- Category: HIV Treatment
- Published on Tuesday, 16 July 2013 00:00
- Written by Carole Leach-Lemens
Over 80% of treatment-experienced children with HIV aged 3 to 6 years who received ritonavir-boosted darunavir (Prezista) with an optimized background regimen achieved virological suppression by 48 weeks, with a favorable safety profile, according to a report at the 7th International AIDS Society Conference on HIV Pathogenesis, Treatment and Prevention (IAS 2013) this month in Kuala Lumpur.
Darunavir/ritonavir is approved for children and adolescents with HIV aged 3 up to 18 years, either for weight-based dosing of darunavir oral suspension with liquid ritonavir, or for weight-based dosing of darunavir tablets with ritonavir capsules or tablets. Dosing is adjusted to twice-daily if 1 or more primary darunavir-associated resistance mutations are present.
Avy Violari, reporting on behalf of the ARIEL trial, presented a 48-week update of the initial 24-week analysis, which was presented as a poster at the 2011 Conference on Retroviruses and Opportunistic Infections.
At week 24, 57% of children age 3 to 6 years taking darunavir/ritonavir had viral loads under 50 copies/mL, with a safety profile comparable to adults taking the drug. These results compare to a 75% virological success rate among 6- to 12-year-olds and 39% among those aged 12 to 18 years. This led to the approval of darunavir/ritonavir for treatment-experienced children aged 3 to 6 weighing at least 10 kg.
The trial enrolled children age 3 to 6 years and weighing 10 to 20 kg from 10 sites in Argentina, Brazil, India, Kenya, and South Africa. They were on failing current antiretroviral regimens (viral load over 1000 copies/mL), had fewer than 3 darunavir resistance-associated mutations at screening, and had been on antiretroviral therapy for at least 12 weeks.
Participants were given darunavir oral suspension (100 mg/mL) initially dosed at 20 mg/kg plus 3 mg/kg ritonavir twice-daily with an investigator-selected optimized background regimen containing 2 or more active nucleoside/nucleotide reverse transcriptase inhibitors (NRTIs).
After a pharmacokinetic analysis at week 2 and following Data Safety Monitoring Board recommendations, the dose used in this study was increased to 25 mg/kg darunavir combined with 3 mg/kg ritonavir for children under 15 kg, given twice-daily. Children weighing from 15 to 20 kg received 375/50 mg/kg darunavir/ritonavir twice-daily.
This analysis comprised 21 children, of whom just under half were male, with a median age of 4.4 years at screening, a baseline mean viral load of 4.34 log copies/mL, a median CD4 cell count of 927 cells/mm3, and a median CD4 percentage of 27.7%.
Previously used antiretrovirals included lopinavir/ritonavir (76%), lamivudine (100%), stavudine (57%), and nevirapine (48%). 80% of children did not have any significant protease inhibitor resistance-associated mutations. 50% had non-nucleoside reverse transcriptase (NNRTI) resistance mutations. The majority (70%-80%) had NRTI resistance, predominantly the lamivudine-associated M184V mutation.
90% of children had 2 NRTIs in their optimized background regimen, while 10% had 3. These included: 62% lamivudine, 62% zidovudine, 38% abacavir, 38% stavudine, 5% didanosine, and 5% tenofovir.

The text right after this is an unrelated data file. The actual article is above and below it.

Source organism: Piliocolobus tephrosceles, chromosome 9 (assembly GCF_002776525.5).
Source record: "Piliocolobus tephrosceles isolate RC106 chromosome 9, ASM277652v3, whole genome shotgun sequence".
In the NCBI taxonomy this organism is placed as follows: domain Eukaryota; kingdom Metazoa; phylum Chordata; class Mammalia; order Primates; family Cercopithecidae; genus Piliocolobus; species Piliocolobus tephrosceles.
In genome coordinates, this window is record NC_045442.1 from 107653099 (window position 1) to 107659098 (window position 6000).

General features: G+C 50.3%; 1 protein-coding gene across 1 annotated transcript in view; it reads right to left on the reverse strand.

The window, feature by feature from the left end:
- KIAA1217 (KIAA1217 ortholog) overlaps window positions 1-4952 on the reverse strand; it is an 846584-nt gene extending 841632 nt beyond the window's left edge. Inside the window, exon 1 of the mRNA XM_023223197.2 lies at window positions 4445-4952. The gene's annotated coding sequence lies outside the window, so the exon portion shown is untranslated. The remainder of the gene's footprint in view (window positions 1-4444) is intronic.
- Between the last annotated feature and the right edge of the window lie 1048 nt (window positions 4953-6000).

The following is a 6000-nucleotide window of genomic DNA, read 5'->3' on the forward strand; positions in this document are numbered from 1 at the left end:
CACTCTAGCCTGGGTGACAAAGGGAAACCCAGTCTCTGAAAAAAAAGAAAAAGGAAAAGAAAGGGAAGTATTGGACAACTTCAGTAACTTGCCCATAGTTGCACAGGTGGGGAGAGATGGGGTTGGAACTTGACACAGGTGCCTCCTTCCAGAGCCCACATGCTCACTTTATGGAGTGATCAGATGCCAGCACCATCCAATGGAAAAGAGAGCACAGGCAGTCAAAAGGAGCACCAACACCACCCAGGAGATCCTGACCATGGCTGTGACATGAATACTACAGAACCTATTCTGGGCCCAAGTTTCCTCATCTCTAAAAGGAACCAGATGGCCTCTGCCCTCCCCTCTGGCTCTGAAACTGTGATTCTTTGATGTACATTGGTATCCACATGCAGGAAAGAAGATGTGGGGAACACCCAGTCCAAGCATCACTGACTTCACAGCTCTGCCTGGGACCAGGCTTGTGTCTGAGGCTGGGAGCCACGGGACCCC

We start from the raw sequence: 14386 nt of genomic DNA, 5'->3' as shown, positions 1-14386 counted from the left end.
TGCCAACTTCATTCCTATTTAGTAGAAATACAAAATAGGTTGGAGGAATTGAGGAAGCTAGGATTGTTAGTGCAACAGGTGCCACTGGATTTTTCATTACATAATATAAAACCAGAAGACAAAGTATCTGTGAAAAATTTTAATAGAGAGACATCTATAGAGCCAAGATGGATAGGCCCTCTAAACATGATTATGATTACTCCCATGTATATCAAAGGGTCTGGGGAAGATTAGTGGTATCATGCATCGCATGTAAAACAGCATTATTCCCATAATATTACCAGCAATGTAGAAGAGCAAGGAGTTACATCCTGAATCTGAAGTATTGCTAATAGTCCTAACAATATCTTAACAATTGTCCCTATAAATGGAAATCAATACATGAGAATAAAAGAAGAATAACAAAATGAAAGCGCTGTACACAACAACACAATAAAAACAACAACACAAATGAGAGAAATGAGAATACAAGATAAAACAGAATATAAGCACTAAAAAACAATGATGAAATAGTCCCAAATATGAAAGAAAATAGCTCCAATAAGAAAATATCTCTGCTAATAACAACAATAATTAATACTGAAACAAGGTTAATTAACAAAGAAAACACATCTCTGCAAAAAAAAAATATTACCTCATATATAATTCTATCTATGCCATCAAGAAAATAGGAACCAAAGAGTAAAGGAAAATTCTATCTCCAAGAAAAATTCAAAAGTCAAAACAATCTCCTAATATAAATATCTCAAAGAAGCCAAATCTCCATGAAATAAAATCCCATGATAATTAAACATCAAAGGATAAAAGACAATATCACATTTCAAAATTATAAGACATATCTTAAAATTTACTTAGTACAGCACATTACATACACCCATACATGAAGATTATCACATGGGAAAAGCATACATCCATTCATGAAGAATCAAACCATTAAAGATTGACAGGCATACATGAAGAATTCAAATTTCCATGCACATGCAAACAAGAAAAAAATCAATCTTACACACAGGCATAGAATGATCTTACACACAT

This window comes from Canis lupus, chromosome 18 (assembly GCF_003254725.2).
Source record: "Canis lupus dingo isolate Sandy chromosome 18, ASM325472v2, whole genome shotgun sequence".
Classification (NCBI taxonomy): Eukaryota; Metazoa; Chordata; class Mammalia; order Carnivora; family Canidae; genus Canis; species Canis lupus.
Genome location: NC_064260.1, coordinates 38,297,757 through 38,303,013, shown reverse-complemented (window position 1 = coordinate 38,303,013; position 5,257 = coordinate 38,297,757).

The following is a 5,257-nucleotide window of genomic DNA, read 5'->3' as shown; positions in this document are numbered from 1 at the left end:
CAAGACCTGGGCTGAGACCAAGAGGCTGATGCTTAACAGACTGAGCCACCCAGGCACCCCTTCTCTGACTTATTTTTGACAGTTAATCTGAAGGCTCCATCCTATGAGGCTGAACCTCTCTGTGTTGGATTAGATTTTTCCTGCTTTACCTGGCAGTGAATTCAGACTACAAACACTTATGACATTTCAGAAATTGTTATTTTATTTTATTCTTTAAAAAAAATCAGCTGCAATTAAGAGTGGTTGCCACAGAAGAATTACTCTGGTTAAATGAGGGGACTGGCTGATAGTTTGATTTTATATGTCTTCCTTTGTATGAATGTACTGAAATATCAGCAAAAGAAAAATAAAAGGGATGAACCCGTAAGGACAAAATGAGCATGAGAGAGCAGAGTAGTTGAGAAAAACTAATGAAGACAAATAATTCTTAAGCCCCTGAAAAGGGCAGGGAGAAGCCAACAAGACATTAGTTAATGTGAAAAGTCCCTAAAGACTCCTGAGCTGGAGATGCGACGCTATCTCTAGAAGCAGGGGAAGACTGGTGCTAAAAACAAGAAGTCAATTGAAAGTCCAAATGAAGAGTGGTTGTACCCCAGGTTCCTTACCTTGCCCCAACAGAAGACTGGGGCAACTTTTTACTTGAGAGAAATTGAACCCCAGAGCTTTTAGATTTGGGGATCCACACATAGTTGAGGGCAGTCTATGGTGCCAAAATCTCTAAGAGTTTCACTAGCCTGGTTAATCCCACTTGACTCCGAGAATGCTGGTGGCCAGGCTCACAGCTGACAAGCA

The safety profile was favorable. The most common adverse events were upper respiratory tract infections, diarrhea, tinea capitis, and cough. 2 children had grade 4 adverse events, stenosing tenosynovitis and asthmatic crisis; while serious they were not treatment-related.
While almost all children (95%) experienced at least 1 grade 1 (mild) or higher adverse event, only 1 child (5%) had a grade 1 event possibly related to darunavir. Only 1 child stopped treatment (at week 24) because of grade 2 vomiting believed to be due to ritonavir.
With the exception of 1 grade 3 laboratory abnormality (neutropenia), present at baseline and not considered treatment-related, all others were grade 1. There were no lipid abnormalities above grade 1.
At baseline, mean age-adjusted Z-scores for child growth were below normal population values. At week 48, the mean increases from baseline were 5 cm in height, 1.7 kg in weight, and 0.1 kg/m2 in body mass index.
By week 48, virological response (HIV RNA under 50 copies/mL) was high, increasing from 57% at week 24 to 81%. By week 48, over 90% had a 1 log or more drop in viral load. The mean increase in CD4 cell count at week 48 was 187 cells/mm3, up from a mean increase of 109 at week 24.
While it took longer for a significant proportion of children to reach viral suppression below 50 copies/mL, Violari noted that it is important to recognize that when using viral suppression below 400 copies/mL as a cut off, over 80% of the participants had a good response at 24 weeks.
The 2 children with baseline darunavir resistance-associated mutations (L76V and L33F/L+L76V) had viral load under 50 copies/mL at weeks 24 and 48.
Of the 3 children (14%) with virological failure, 2 never suppressed viral load and 1 experienced viral rebound. Of these, neither of the 2 children with paired baseline/endpoint genotypes developed protease inhibitor or NRTI resistance-associated mutations.
Violari concluded that treatment-experienced children 3 to 6 years of age receiving darunavir/ritonavir with an optimized background regimen had a high rate of virological response and favorable safety profile at 48 weeks. No development of resistance was seen in those experiencing virological failure.
A Violari, R Bologna, N Kumarasamy, et al. Safety and efficacy of darunavir/ritonavir in treatment-experienced pediatric patients aged 3 to < 6 Years: week 48 analysis of the ARIEL trial. 7th International AIDS Society Conference on HIV Pathogenesis, Treatment and Prevention. Kuala Lumpur, June 30-July 3, 2013. Abstract MOAB0102.